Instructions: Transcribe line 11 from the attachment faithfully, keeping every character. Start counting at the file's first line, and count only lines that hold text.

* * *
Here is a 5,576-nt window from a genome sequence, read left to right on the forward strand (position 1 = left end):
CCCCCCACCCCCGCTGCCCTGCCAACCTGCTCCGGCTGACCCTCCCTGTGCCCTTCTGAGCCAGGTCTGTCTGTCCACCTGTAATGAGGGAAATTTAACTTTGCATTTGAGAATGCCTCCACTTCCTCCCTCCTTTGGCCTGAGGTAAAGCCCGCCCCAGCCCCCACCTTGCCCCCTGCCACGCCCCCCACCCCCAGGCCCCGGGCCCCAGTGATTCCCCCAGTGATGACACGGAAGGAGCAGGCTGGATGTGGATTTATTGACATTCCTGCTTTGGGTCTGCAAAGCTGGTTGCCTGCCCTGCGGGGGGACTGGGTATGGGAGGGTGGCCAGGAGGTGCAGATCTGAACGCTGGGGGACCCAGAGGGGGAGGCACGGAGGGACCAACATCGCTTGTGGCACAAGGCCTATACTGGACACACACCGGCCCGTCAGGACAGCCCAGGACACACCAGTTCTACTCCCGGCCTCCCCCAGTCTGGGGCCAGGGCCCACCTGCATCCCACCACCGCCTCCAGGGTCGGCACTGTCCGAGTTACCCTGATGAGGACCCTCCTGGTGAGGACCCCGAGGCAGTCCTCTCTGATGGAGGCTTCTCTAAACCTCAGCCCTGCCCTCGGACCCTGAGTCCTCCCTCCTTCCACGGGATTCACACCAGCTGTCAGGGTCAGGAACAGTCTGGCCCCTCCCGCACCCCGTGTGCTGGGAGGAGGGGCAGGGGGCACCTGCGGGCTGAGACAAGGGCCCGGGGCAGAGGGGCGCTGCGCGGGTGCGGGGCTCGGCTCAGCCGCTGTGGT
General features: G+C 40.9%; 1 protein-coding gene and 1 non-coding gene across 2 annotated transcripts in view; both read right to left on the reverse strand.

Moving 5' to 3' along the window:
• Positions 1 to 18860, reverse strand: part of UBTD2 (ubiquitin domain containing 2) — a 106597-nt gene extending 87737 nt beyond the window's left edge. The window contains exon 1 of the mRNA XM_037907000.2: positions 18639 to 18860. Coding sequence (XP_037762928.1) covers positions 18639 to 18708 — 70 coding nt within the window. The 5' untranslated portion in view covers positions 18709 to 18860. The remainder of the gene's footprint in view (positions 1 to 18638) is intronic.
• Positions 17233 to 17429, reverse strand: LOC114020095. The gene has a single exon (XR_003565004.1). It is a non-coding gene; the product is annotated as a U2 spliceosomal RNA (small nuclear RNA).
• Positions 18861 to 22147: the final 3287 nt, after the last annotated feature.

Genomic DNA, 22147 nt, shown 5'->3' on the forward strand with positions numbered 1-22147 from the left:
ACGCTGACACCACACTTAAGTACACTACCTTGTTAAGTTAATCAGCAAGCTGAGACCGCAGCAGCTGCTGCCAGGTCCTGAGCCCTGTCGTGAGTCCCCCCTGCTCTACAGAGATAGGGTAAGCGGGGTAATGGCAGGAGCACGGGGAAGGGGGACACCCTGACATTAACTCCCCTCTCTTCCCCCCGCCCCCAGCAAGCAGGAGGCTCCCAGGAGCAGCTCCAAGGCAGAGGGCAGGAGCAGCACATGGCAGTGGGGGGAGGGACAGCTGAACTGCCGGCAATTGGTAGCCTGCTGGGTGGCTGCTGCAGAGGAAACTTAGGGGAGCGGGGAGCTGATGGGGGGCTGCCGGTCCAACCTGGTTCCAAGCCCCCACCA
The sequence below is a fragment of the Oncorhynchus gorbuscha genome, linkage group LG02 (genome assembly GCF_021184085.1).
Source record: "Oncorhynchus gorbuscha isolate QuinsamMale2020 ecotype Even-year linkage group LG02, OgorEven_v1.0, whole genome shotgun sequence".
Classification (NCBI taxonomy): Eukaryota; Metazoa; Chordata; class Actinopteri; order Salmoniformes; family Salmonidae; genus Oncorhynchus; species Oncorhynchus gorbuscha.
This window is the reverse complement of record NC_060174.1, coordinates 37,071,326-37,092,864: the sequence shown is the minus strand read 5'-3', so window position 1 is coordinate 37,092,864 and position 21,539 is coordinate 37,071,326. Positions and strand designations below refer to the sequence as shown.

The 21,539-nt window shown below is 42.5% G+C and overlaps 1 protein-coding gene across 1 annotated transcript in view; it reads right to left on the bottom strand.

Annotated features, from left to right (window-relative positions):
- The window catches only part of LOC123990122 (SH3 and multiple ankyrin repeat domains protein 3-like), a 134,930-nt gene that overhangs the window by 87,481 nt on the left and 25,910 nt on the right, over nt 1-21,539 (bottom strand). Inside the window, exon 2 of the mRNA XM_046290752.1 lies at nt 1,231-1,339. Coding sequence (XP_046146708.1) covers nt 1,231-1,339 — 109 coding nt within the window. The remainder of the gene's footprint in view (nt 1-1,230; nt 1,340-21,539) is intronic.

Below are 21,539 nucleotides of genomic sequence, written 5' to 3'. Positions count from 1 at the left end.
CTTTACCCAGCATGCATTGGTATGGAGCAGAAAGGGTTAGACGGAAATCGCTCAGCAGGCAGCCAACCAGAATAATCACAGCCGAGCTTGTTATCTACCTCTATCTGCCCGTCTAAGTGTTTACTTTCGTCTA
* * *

Source record: "Oncorhynchus gorbuscha isolate QuinsamMale2020 ecotype Even-year linkage group LG02, OgorEven_v1.0, whole genome shotgun sequence".